Indonesia (see also Malaysia)
Women rescued from sex ring
Malaysian police and the staff of the Indonesian consulate have rescued 13 Indonesian women allegedly forced into the sex trade in the interior Keningau district. The rescue came a week after two of them escaped from the hotel. The women, aged between 14 and 24, were sent back to Indonesia through Tawau. The Keningau police are reportedly questioning the alleged pimp and three of his assistants.
Extradition of people smuggler suspect
Egypt and Australia have demanded the right to extradite Abu Quassey, the alleged people smuggler, from Indonesia. Quassey, who holds an Egyptian passport, was arrested on immigration charges in Jakarta in November 2001, a month after the sinking of a boatload of asylum seekers traveling from Indonesia for Australia. He remains in an Indonesian detention center after serving a six-month jail term for overstaying his visa. Australia said it wants to try Quassey for the passengers’ death and has issued international warrants for his arrest.
Indonesia’s extradition treaty with Australia does not cover smuggling; Indonesia might likely send him to Egypt. As of 14 February, Indonesia’s Minister of Justice and Human rights Yusril Ihza Mahendra said that it is better to send Quassey to his country of origin. He said that Australia has no legal right to demand the extradition as the sinking occurred in international waters, not in Australian waters as claimed by Canberra.
Citizenship bill still racist
For the first time, the Lunar New Year or Imlek (also known as the Chinese New Year) was declared a national holiday. However, Frans Winarta said the elimination of discrimination against Chinese Indonesians would take a long time. It would require not only the revocation of about 60 discriminatory laws but also the commitment by all sides to promote tolerance, assimilation and equality. He said revoking the discriminatory regulations would not guarantee equality unless all groups in society were committed to accept Chinese Indonesians as part of a pluralistic society.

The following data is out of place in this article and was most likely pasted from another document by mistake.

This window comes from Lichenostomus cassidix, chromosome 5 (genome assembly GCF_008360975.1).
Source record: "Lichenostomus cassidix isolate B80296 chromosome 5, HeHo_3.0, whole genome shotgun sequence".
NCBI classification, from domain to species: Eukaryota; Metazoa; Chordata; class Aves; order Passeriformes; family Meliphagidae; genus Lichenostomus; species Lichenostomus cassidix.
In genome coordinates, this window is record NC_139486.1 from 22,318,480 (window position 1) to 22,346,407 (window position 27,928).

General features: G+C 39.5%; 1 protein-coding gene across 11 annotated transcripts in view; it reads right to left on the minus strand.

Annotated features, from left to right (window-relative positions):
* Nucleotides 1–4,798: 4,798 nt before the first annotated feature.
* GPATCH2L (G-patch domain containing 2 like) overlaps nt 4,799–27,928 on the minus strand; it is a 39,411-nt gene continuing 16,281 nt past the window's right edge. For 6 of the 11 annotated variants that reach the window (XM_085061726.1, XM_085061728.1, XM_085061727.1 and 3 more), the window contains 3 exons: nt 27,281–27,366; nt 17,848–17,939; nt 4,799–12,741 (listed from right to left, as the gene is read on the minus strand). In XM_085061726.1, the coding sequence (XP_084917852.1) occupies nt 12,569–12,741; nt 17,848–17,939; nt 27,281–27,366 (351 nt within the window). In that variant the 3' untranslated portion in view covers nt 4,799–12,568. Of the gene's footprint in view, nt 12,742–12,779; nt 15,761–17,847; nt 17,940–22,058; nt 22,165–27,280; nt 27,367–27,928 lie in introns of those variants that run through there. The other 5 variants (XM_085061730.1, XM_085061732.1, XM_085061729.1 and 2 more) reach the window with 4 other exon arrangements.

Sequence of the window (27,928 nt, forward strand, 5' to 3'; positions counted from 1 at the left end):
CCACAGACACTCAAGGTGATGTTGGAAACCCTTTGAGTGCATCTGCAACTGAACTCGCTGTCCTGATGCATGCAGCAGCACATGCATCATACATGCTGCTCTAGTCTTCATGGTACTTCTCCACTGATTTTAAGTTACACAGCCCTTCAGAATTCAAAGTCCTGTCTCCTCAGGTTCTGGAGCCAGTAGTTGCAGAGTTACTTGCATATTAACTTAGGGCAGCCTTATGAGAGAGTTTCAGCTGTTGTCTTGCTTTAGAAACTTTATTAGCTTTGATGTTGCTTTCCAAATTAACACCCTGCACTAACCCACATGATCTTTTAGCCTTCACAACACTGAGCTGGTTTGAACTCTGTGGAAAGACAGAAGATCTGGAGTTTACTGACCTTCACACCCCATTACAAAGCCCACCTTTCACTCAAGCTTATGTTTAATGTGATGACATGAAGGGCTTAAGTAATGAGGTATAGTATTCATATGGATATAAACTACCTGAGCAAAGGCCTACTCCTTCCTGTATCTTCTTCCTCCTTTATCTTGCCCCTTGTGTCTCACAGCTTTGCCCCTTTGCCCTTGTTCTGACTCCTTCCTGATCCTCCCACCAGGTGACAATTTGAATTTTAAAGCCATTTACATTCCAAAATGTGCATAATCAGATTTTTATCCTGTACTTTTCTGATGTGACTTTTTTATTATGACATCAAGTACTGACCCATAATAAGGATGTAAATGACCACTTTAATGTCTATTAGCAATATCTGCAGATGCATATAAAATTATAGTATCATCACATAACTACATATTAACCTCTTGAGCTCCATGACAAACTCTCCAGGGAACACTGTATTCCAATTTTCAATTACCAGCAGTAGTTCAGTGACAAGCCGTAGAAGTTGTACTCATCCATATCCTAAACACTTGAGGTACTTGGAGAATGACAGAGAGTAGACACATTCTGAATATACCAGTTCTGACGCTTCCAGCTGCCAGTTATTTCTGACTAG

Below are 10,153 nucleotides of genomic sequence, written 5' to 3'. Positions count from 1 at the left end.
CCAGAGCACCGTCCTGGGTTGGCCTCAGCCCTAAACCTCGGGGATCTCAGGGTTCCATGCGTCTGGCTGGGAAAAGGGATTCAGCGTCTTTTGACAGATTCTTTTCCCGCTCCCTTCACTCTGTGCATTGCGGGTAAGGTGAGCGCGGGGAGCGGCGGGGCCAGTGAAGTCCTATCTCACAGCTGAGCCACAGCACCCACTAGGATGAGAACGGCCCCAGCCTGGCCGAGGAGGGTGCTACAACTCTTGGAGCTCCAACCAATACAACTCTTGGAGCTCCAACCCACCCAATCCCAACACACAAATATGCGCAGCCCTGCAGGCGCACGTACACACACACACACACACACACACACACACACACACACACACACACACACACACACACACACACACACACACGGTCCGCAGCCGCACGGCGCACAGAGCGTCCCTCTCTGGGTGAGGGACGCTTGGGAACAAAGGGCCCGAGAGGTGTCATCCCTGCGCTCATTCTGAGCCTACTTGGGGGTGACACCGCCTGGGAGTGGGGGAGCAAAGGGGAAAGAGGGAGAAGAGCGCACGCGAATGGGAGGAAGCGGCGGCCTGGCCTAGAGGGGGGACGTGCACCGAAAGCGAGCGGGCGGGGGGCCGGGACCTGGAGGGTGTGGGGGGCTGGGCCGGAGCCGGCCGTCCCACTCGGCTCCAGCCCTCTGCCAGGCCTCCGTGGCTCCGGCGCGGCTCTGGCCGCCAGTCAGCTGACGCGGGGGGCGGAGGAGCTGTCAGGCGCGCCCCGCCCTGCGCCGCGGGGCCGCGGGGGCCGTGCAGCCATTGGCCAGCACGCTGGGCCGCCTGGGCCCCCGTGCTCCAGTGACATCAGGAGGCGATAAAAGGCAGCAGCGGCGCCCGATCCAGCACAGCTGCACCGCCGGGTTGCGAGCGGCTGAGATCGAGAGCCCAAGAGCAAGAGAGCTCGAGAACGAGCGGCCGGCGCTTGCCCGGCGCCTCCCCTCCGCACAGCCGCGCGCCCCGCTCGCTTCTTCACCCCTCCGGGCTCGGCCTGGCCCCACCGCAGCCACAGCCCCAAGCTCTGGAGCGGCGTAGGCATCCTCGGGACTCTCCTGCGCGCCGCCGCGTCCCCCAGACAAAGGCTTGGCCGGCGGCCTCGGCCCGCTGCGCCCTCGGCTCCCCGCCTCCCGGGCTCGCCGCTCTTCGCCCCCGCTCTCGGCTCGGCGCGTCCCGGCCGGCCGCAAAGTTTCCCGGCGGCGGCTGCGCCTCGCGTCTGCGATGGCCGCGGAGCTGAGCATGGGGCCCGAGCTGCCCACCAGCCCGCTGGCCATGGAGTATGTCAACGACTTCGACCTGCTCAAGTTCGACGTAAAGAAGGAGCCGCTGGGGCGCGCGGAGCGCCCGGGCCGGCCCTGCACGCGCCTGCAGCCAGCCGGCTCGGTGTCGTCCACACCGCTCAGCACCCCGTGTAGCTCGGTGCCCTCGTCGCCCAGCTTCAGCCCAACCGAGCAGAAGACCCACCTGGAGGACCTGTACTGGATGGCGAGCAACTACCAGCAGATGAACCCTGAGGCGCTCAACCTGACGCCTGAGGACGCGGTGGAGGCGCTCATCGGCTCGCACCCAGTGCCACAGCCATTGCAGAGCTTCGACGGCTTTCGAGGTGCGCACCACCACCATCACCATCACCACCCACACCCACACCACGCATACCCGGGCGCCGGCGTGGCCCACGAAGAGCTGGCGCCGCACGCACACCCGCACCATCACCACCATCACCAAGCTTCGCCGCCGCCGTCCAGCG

The call to end institutionalized discrimination against Chinese Indonesians has fallen on deaf ears as both the government and the House have moved to reinforce existing discriminatory laws. In the citizenship bill that is to be deliberated in the House, the government has not attempted to reverse regulations requiring Chinese Indonesians to obtain the Republic of Indonesia Citizenship Certificate (SBKRI). The Citizenship Law No. 62/1958 requires Chinese-Indonesians to obtain the SBKRI; many had hoped the new citizenship bill would scrap this requirement. Article 39 of the new bill, which was submitted to the House in 2000, provides that every one is required to prove their citizenship. President Megawati Soekarno reportedly asked Minister of Justice and Human Rights Yusril Ihza Mahendra to revoke the SBKRI ruling, but the latter said this would go against the 1958 citizenship law. Chinese-Indonesians are the most affected by the SBKRI ruling as institutions like the immigration office and state universities still require them to present an SBKRI if they want to get a passport or enroll. The government has actually scrapped all laws and regulations on the SBKRI requirement through Presidential Decree No. 56/1996, but many institutions have been reluctant to implement it.
Indonesians of Chinese descent account for about three percent, or around six million, of the country’s 215 million population.
Sources: Muguntun Vanar, “13 Indons rescued from forced prostitution," The Star, 1 February 2003; Zakki Hakim, “Political will needed to eliminate racial discrimination," Jakarta Post, 3 February 2003; Moch. N. Kurniawan and Berni K. Moestafa, “Citizenship bill maintains institutionalized racism," Jakarta Post, 6 February 2003; AP, “Egypt, Australia demand extradition of alleged people smuggler," 6 February 2003; AP, “Alleged people smuggler unlikely to be sent to Australia," 14 February 2003